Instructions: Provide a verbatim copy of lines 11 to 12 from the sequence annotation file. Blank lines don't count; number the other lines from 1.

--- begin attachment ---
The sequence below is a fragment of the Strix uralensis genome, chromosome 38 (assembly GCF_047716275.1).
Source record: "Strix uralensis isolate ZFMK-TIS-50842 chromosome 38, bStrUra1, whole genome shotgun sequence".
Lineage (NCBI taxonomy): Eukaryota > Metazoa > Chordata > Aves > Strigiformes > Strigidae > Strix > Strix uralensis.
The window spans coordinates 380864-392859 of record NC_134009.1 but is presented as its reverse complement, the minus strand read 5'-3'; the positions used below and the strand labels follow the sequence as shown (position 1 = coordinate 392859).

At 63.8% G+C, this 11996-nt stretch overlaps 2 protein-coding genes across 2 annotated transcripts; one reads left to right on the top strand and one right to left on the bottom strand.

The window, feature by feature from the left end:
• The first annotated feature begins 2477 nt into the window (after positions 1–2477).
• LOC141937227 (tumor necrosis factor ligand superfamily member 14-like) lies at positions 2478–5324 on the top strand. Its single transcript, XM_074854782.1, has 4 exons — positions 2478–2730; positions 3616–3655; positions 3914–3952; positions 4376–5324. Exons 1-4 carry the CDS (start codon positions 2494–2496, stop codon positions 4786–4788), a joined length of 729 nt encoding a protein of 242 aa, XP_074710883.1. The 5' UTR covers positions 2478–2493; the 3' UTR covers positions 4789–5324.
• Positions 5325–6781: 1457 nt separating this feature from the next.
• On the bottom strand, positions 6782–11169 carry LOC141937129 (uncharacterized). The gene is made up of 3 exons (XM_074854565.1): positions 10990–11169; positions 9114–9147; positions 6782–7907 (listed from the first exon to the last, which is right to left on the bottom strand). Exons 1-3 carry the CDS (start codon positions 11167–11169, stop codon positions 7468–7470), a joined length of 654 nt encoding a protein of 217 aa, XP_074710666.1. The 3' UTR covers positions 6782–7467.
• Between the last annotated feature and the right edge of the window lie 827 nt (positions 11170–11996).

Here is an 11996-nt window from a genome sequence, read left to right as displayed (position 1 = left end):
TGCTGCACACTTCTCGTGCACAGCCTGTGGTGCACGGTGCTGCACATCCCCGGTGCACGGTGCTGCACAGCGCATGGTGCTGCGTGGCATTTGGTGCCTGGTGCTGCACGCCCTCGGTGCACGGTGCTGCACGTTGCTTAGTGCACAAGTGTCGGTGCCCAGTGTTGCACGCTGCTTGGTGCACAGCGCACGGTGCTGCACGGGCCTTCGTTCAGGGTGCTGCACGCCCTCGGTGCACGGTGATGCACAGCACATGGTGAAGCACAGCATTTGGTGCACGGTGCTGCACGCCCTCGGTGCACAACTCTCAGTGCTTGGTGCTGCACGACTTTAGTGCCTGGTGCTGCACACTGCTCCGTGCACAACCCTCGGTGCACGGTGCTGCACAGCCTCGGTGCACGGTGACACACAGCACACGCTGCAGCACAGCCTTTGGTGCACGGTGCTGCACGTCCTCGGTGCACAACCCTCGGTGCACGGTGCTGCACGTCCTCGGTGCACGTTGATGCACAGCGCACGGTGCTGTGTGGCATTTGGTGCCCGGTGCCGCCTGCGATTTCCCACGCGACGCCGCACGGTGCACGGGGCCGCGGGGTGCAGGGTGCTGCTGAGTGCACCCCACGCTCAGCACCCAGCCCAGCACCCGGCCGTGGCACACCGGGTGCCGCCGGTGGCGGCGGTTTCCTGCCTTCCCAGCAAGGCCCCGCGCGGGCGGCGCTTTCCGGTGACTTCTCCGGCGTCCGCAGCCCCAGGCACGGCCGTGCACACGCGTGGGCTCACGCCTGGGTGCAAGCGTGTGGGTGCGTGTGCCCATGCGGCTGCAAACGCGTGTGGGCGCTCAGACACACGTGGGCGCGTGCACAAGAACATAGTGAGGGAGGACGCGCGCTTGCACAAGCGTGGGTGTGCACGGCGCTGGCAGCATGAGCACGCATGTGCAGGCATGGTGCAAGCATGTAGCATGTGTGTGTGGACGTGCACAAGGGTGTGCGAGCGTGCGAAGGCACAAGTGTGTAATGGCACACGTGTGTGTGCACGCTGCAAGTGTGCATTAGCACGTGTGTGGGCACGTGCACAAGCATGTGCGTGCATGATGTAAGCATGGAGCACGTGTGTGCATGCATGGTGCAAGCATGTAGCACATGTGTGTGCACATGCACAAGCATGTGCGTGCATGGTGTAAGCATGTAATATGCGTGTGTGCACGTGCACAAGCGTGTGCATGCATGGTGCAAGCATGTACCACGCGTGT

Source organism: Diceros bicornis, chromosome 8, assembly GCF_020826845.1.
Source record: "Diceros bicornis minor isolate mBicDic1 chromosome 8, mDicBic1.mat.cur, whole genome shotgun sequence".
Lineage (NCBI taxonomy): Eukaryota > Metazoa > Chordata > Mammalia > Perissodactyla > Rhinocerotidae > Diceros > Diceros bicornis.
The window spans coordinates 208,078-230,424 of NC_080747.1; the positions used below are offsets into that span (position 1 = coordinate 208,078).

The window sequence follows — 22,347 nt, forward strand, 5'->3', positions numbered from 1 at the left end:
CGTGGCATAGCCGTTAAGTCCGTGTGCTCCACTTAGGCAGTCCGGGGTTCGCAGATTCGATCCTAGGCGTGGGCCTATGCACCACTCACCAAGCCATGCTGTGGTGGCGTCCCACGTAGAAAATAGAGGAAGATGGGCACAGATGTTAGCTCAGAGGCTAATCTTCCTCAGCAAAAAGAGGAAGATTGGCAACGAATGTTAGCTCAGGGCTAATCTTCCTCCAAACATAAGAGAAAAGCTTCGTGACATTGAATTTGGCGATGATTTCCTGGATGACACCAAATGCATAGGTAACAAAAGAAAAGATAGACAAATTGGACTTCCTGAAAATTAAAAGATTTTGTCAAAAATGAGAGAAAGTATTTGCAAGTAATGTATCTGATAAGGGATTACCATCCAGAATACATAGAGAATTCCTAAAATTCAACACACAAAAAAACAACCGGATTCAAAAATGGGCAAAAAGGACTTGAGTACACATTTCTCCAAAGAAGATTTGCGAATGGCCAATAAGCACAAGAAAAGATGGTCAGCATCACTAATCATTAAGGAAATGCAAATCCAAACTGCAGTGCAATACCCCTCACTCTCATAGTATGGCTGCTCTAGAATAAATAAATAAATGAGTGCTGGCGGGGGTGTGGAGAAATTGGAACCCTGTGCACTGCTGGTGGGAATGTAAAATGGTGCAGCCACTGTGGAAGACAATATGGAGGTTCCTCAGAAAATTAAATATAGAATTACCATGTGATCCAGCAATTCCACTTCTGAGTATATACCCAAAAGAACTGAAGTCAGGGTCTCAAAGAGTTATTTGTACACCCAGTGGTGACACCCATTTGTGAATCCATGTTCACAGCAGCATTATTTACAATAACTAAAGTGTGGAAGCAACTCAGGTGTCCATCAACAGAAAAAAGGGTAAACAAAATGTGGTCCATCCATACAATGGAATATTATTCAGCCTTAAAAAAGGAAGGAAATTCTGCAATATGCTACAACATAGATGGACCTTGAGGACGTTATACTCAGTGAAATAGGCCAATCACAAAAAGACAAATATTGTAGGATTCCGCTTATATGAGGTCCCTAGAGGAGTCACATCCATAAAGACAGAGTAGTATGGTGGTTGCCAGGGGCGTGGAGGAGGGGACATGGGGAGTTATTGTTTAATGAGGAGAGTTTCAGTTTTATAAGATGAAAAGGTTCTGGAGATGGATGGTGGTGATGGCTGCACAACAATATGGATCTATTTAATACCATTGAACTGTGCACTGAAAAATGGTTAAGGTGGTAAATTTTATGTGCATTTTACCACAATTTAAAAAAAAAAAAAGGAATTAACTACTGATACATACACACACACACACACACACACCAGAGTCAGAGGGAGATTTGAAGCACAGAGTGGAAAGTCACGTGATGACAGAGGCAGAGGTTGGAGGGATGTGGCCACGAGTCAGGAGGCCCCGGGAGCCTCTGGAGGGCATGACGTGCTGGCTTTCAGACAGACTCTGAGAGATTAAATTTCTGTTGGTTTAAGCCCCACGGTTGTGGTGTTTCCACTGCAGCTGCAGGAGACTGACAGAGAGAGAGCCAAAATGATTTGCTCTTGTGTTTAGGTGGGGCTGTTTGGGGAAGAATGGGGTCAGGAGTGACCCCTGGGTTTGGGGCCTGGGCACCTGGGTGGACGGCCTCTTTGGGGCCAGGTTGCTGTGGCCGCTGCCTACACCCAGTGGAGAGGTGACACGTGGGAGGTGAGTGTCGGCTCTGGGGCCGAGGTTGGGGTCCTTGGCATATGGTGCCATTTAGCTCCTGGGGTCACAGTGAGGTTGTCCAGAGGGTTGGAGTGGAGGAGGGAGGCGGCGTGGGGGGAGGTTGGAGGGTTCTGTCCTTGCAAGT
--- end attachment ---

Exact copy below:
• Between the last annotated feature and the right edge of the window lie 827 nt (positions 11170–11996).

Here is an 11996-nt window from a genome sequence, read left to right as displayed (position 1 = left end):